We’ve built a number of layers of security around it and on top of it.  It’s interesting, in some ways Cassandra avoids a lot of the common attacks like SQL injection because there is no direct equivalent to SQL.  

 

Maybe in the future, we’ll see CQL injections arising.

It’s a little harder because the syntax is much more restricted; so a lot of the ways you do SQL injection is because the syntax is so rich.  As CQL gets more rich, it may actually be subject to that but it’s not right now.

 

That’s really fascinating because people kind of equate relational databases as being very secure and having a lot of security; you’ve kind of inverted that for me today; that’s great.

The security problems are rarely platform level, they’re all in how you build stuff on top of the platform.  So, in a relational database, if you forget one single place to check for injection attacks you’ve opened up a hole.

 

Can you talk a little bit about how you decided to go with Cassandra?  Were there other technologies that you looked at along the way?

We looked at a combination of factors.  The big ones for us were ease of use, ease of management, and ease of deployment. The the other side was high availability; we needed the ability to keep our service up 24/7, even in the event of failures.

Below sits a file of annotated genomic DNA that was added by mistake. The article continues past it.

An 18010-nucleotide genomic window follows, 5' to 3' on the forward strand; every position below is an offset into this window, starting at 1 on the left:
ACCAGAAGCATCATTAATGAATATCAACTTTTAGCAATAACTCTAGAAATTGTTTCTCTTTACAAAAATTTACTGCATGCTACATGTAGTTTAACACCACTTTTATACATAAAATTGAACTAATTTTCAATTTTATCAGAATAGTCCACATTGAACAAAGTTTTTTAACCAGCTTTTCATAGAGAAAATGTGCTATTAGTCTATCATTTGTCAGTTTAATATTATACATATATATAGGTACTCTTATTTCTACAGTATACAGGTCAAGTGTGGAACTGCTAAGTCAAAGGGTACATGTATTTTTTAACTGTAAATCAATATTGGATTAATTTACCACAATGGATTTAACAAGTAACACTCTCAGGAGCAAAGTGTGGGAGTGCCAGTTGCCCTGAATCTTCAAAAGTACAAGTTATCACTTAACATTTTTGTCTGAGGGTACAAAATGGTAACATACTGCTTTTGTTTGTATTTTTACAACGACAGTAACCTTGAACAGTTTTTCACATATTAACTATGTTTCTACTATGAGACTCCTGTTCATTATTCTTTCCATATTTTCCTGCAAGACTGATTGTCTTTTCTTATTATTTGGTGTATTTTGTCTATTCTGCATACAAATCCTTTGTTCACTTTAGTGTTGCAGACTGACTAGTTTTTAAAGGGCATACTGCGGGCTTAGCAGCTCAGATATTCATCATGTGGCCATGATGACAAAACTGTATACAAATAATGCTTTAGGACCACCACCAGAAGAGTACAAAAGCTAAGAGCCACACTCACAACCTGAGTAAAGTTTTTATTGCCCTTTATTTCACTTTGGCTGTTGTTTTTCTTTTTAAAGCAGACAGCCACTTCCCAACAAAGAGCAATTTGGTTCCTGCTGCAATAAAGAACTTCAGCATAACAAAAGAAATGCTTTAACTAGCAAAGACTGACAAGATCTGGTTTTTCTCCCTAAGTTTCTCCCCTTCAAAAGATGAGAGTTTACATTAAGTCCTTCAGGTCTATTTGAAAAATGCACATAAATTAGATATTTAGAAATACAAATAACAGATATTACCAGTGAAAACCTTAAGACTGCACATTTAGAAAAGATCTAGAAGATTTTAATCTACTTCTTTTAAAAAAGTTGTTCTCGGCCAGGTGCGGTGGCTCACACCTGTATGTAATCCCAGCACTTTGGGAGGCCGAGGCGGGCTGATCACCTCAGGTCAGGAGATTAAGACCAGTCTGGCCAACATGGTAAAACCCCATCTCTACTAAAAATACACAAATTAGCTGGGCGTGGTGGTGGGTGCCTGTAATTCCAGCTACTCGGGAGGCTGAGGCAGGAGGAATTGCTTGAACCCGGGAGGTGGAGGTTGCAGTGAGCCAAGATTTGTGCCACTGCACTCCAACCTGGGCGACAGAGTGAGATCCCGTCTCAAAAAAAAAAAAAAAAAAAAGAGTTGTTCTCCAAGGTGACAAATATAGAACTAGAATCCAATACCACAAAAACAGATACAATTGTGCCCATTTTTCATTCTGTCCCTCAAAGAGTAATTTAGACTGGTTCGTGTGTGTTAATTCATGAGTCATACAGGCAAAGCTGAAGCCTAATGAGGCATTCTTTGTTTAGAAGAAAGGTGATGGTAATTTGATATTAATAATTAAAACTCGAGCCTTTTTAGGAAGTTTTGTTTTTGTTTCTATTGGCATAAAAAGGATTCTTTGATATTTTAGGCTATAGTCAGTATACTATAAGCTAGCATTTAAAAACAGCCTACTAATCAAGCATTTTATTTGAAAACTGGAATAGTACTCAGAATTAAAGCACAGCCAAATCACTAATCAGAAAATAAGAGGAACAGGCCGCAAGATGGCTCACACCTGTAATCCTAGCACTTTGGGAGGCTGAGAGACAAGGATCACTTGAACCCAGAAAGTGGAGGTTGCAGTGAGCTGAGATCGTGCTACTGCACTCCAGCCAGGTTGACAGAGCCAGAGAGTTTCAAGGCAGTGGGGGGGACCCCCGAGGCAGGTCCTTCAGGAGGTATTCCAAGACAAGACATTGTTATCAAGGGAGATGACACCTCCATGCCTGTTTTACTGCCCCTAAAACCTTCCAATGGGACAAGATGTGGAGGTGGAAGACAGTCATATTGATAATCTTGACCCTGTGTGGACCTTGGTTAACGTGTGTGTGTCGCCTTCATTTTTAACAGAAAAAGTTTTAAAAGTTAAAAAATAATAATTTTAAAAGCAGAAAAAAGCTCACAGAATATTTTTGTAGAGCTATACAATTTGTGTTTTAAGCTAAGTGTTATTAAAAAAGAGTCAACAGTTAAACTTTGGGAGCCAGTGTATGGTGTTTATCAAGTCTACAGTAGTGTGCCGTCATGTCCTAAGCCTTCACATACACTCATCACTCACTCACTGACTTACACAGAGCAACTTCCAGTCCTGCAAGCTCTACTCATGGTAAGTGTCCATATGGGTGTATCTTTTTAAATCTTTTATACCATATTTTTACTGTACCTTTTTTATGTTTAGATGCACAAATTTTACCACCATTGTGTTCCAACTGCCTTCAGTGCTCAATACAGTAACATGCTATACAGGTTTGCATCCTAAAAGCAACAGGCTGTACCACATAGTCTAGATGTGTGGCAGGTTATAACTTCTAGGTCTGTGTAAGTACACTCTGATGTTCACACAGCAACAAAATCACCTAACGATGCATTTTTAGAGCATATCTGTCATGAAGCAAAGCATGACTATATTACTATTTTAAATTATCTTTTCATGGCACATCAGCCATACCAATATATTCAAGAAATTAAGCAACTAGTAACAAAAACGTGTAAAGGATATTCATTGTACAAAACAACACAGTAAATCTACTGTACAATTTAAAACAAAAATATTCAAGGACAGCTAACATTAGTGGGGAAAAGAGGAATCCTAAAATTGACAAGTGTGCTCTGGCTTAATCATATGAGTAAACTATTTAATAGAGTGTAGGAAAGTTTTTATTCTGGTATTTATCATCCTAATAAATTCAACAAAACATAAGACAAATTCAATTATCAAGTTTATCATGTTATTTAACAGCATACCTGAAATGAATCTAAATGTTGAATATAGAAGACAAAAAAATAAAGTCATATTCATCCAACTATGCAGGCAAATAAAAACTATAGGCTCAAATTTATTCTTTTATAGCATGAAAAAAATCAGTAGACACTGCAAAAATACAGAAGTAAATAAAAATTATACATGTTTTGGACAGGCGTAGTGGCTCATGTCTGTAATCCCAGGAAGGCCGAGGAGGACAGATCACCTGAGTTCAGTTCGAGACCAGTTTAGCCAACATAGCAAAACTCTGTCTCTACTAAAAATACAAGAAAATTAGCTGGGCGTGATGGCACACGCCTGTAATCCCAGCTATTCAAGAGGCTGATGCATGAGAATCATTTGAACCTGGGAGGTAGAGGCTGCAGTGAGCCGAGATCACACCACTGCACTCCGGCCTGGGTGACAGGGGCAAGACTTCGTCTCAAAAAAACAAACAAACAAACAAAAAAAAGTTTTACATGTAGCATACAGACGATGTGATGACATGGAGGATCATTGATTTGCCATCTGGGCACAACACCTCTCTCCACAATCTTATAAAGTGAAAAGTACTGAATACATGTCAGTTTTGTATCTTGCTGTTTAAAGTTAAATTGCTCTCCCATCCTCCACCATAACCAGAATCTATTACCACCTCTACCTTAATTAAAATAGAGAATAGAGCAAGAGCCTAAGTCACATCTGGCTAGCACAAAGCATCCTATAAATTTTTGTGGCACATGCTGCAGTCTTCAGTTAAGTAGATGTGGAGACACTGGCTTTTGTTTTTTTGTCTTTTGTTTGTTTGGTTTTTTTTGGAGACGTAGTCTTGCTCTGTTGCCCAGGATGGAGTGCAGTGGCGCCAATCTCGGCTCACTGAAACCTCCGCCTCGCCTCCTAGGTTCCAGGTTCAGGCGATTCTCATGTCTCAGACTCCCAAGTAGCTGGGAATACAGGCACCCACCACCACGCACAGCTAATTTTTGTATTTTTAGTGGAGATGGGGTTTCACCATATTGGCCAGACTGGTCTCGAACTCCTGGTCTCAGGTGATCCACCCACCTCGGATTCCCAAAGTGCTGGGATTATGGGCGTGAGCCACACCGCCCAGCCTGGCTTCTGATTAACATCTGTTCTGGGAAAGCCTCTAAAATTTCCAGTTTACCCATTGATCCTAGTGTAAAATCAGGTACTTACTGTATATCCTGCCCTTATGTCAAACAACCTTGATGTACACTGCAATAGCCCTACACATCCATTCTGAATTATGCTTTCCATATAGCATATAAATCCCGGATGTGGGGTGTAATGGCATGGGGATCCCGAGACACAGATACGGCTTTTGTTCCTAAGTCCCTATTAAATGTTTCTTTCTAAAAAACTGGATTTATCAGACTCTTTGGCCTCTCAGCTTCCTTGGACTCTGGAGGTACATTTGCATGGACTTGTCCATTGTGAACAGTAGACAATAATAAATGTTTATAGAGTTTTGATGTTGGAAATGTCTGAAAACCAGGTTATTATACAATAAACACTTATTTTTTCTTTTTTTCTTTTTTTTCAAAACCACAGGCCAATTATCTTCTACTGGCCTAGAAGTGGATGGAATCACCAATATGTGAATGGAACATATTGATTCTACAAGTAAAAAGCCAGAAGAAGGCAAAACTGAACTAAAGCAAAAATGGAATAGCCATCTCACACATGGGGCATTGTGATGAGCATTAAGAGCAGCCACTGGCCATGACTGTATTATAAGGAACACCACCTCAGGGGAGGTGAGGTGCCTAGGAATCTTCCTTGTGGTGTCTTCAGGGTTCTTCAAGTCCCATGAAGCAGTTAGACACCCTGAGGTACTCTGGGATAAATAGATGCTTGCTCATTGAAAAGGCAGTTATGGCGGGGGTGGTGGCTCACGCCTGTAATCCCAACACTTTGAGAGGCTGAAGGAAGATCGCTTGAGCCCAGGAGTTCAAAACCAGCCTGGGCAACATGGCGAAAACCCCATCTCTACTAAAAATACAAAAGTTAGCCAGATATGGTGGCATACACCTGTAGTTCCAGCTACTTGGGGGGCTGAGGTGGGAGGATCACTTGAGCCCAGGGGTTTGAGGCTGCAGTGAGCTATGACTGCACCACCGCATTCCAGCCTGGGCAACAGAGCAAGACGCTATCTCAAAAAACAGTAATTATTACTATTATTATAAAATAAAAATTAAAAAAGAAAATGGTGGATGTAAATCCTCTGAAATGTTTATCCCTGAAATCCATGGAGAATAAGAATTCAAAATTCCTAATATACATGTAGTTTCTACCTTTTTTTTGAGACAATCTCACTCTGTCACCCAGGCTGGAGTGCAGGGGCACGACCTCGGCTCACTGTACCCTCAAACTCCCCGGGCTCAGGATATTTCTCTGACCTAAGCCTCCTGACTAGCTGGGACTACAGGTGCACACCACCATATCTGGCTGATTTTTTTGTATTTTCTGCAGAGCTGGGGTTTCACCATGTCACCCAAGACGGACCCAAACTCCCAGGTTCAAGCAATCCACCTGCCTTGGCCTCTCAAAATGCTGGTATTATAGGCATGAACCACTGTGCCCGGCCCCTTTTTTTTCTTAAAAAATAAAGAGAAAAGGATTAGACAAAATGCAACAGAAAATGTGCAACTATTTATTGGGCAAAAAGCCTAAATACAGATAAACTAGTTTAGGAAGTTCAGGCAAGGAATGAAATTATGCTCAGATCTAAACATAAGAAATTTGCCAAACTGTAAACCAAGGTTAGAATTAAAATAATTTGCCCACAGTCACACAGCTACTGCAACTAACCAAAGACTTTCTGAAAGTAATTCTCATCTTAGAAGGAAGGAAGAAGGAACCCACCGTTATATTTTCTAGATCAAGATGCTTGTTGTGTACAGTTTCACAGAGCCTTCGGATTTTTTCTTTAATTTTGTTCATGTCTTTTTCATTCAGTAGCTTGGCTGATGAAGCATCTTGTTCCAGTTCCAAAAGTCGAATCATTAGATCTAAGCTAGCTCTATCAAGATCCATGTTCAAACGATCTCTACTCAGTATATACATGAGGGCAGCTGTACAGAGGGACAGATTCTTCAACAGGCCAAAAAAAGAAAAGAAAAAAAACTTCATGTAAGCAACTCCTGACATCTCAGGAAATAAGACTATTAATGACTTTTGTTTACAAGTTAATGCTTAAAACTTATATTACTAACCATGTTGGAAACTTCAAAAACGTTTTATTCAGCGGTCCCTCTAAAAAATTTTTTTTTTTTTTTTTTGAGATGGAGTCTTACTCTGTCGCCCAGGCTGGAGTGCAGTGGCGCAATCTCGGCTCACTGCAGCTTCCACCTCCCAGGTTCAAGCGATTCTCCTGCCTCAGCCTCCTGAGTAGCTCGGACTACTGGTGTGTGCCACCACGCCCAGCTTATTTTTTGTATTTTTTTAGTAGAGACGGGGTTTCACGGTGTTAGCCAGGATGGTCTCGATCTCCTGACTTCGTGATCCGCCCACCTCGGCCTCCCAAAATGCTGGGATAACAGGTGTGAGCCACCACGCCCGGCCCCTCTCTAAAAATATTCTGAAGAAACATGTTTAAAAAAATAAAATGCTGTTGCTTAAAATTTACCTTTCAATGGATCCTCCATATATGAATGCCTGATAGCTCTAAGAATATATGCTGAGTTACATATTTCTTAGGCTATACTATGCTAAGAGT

We looked at things like Hbase, MongoDB and traditional relational databases as well, like MySQL.  The other big factor for us is that we have a lot of data.  As I said, every user is about a gigabyte of data and once you put few hundred thousand users in a relational database, it will start to break down; even databases like MongoDB will start to break down.  That kind of eliminates a lot of the different approaches for doing large-scale analysis.

 

We were left with looking at things like Cassandra and HBase, ones that could really scale and had reliability built-in.  Cassandra, versus HBase, is certainly a much simpler product to deploy and manage, especially for a small team.

 

In regards to your testing, did Cassandra work as advertised?  Did it scale out as anticipated, as you added data?

Yeah, it’s doing very well.  We’re running on Amazon right now, so we run a three-way replication across three different Amazon data centers and our availability zones are at Amazon speeds. We’re happy to say we’ve had no down-time, even when failures happen.

 

So when an entire Amazon data sensor goes down, like Amazon East, you have still been available?

It’s funny, it’s almost the reverse problem for us.  We don’t notice when they go down, so it’s like “Oh, one of our data centers is down.  Maybe we should look to make sure nothing else is going wrong”.  So we have to add extra monitoring because everything operates normally, even when we have these things like a data center go down.

 

As you started out with Cassandra, what are some of the things you’ve learnt along the way that would be beneficial for someone starting out with Cassandra to think about?